Since both the 99 and 103 are very similar in readings wouldn't this suggest a very slight elevation adjustment to increase the readings ?


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#7 OFFLINE   sstv

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Posted 21 June 2013 - 01:44 PM

Hi All

I had a simillar problem. All my sat readings were very good but any kind of rain would knock out my viewing.  The dish had been realigned because of a new LNB and was on the money. I noticed that the tech had split and spliced the coax near the dish so he could get his meter in line so I got my ladder to take a look at the splice.  It looked OK but I took a good grade of electrical tape and wrapped the splice.  No more rain problems so I would say any coax connection that is exposed to the weather is suspect.  Tape is cheap and you might be surprised.

 

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#8 OFFLINE   peds48

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Posted 21 June 2013 - 02:19 PM

Hi All
I had a simillar problem. All my sat readings were very good but any kind of rain would knock out my viewing. The dish had been realigned because of a new LNB and was on the money. I noticed that the tech had split and spliced the coax near the dish so he could get his meter in line so I got my ladder to take a look at the splice. It looked OK but I took a good grade of electrical tape and wrapped the splice. No more rain problems so I would say any coax connection that is exposed to the weather is suspect. Tape is cheap and you might be surprised.

SSTV


I will never recommend using electrical tape, because water WILL still get in but will be harder to evaporate
Here’s to the crazy ones.
The misfits. The rebels.
The the troublemakers.
The round pegs in the square holes.

The ones who see things different.
They’re not fond of rules, and they have no respect for the status quo.


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#9 OFFLINE   RunnerFL

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Posted 21 June 2013 - 02:25 PM

Weatherproof caulk is much better than electrical tape.


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#10 OFFLINE   texasbrit

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Posted 21 June 2013 - 02:50 PM

The alternating high and low signals on 99 and 103 suggest to me that it is an alignment issue.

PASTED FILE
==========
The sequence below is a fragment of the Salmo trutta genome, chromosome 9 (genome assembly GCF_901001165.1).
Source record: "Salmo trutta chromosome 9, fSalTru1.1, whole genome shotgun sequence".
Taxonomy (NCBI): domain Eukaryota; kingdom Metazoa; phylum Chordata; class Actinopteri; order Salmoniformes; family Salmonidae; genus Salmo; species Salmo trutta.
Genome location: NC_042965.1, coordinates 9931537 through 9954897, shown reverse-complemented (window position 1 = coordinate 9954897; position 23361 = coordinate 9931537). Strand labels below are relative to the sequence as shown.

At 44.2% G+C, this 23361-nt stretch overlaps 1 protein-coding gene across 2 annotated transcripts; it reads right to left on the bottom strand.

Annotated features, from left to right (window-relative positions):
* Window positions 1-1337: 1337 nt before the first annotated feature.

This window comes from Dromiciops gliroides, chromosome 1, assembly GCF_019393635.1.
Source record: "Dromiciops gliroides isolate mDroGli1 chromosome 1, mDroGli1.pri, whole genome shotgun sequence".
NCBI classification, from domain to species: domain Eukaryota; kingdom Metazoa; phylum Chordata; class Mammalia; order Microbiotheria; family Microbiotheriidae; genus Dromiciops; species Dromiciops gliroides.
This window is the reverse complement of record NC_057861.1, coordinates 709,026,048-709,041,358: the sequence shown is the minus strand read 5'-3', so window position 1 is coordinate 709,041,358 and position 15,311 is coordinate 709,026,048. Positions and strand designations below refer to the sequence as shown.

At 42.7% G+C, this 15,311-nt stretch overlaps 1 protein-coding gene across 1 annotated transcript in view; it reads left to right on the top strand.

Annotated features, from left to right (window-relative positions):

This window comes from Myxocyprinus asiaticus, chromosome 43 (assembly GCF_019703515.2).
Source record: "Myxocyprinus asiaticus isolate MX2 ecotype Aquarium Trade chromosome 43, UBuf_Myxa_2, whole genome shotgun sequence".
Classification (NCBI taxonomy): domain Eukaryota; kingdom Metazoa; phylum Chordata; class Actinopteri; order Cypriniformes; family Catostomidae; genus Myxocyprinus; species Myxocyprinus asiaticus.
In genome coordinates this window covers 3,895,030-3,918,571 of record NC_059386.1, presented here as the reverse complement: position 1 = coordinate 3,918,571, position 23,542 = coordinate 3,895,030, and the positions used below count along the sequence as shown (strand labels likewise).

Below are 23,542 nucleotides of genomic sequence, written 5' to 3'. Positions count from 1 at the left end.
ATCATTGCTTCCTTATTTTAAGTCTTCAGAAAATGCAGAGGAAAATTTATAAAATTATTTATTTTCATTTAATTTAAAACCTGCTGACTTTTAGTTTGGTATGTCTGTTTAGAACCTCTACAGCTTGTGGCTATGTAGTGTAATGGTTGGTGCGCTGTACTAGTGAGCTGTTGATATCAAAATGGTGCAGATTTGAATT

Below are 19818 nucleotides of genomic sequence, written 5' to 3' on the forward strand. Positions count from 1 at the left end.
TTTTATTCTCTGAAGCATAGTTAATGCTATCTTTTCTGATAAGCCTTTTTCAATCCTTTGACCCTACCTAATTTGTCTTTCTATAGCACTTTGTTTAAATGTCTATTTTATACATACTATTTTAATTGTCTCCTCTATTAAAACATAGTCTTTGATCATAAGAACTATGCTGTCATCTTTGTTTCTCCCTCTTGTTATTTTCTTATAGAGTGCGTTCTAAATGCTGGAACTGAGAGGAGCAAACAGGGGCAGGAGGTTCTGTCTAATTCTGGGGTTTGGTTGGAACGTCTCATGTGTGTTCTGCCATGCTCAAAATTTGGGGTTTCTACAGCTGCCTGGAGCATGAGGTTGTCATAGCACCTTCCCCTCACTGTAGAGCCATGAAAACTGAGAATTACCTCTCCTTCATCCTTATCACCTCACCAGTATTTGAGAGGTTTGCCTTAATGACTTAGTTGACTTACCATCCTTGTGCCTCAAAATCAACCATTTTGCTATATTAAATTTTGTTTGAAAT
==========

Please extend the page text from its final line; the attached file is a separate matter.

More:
Yes, we established early in the deployment of the slimline dishes that some alignment problems would often produce a pattern where odd transponders were lower than evens, or vice versa.



#11 OFFLINE   NR4P

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Posted 21 June 2013 - 03:01 PM

Hi All

I had a simillar problem. All my sat readings were very good but any kind of rain would knock out my viewing.  The dish had been realigned because of a new LNB and was on the money. I noticed that the tech had split and spliced the coax near the dish so he could get his meter in line so I got my ladder to take a look at the splice.  It looked OK but I took a good grade of electrical tape and wrapped the splice.  No more rain problems so I would say any coax connection that is exposed to the weather is suspect.  Tape is cheap and you might be surprised.

 

SSTV

 

The OP wrote the rain fade starts just before the storm gets there.   So if the dish isn't wet yet, then its a LOS issue.  Likely that the storm is between the dish and SAT.

 

I agree with others.  Get those 99c and 103c readings up by at least 10 points.  Won't stop the fade but will reduce the lack of signal time. 



#12 OFFLINE   texasbrit

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Posted 21 June 2013 - 06:19 PM

The rain fade will be worst when the storm center is between the dish and the satellites. Rain at the dish itself isn't the major problem, unless you have a faulty connector or an LNB with a cracked cover.



#13 OFFLINE   ThomasM

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Posted 21 June 2013 - 06:33 PM

I don't know anything about signal readings on the HD sats but his Ku band readings look excellent.  After 13 years with DirecTV, I know exactly how rain fade works.  Sometimes it's very weird because the sun could be shining and the channels drop out.  A quick visit to an internet weather radar site confirms what is going on.  A big thunderstorm to the Southwest right in the path from the dish to the satellites is the reason!